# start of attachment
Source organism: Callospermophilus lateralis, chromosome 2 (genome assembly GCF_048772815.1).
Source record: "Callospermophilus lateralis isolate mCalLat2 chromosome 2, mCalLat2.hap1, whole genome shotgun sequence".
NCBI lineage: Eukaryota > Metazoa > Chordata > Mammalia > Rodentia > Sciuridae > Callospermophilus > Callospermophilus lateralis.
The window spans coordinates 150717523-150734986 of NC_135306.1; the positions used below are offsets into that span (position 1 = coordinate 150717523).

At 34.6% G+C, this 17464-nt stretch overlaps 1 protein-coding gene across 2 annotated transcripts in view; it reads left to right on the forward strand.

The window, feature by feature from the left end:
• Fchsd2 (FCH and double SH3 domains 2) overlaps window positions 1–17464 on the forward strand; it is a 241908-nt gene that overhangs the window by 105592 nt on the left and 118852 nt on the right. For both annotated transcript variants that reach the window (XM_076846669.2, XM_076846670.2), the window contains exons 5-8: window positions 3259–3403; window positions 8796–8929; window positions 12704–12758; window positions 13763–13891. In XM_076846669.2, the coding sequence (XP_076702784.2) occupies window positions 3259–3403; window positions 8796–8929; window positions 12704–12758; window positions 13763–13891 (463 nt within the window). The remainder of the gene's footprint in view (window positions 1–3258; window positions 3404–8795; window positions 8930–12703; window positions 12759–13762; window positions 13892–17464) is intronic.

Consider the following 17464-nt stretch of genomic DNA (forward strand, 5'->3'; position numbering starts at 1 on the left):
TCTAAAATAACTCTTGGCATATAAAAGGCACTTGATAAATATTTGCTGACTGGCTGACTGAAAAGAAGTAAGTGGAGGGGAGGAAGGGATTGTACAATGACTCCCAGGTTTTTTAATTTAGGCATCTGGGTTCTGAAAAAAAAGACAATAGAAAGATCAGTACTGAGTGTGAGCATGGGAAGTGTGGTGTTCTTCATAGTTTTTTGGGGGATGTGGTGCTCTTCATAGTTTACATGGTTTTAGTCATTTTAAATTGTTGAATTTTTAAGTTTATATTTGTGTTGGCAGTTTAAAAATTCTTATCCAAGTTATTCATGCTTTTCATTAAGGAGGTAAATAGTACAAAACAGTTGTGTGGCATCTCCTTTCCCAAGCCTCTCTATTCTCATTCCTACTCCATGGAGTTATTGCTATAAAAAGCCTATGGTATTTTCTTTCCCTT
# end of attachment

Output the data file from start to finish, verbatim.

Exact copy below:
Source organism: Callospermophilus lateralis, chromosome 2 (genome assembly GCF_048772815.1).
Source record: "Callospermophilus lateralis isolate mCalLat2 chromosome 2, mCalLat2.hap1, whole genome shotgun sequence".
NCBI lineage: Eukaryota > Metazoa > Chordata > Mammalia > Rodentia > Sciuridae > Callospermophilus > Callospermophilus lateralis.
The window spans coordinates 150717523-150734986 of NC_135306.1; the positions used below are offsets into that span (position 1 = coordinate 150717523).

At 34.6% G+C, this 17464-nt stretch overlaps 1 protein-coding gene across 2 annotated transcripts in view; it reads left to right on the forward strand.

The window, feature by feature from the left end:
• Fchsd2 (FCH and double SH3 domains 2) overlaps window positions 1–17464 on the forward strand; it is a 241908-nt gene that overhangs the window by 105592 nt on the left and 118852 nt on the right. For both annotated transcript variants that reach the window (XM_076846669.2, XM_076846670.2), the window contains exons 5-8: window positions 3259–3403; window positions 8796–8929; window positions 12704–12758; window positions 13763–13891. In XM_076846669.2, the coding sequence (XP_076702784.2) occupies window positions 3259–3403; window positions 8796–8929; window positions 12704–12758; window positions 13763–13891 (463 nt within the window). The remainder of the gene's footprint in view (window positions 1–3258; window positions 3404–8795; window positions 8930–12703; window positions 12759–13762; window positions 13892–17464) is intronic.

Consider the following 17464-nt stretch of genomic DNA (forward strand, 5'->3'; position numbering starts at 1 on the left):
TCTAAAATAACTCTTGGCATATAAAAGGCACTTGATAAATATTTGCTGACTGGCTGACTGAAAAGAAGTAAGTGGAGGGGAGGAAGGGATTGTACAATGACTCCCAGGTTTTTTAATTTAGGCATCTGGGTTCTGAAAAAAAAGACAATAGAAAGATCAGTACTGAGTGTGAGCATGGGAAGTGTGGTGTTCTTCATAGTTTTTTGGGGGATGTGGTGCTCTTCATAGTTTACATGGTTTTAGTCATTTTAAATTGTTGAATTTTTAAGTTTATATTTGTGTTGGCAGTTTAAAAATTCTTATCCAAGTTATTCATGCTTTTCATTAAGGAGGTAAATAGTACAAAACAGTTGTGTGGCATCTCCTTTCCCAAGCCTCTCTATTCTCATTCCTACTCCATGGAGTTATTGCTATAAAAAGCCTATGGTATTTTCTTTCCCTT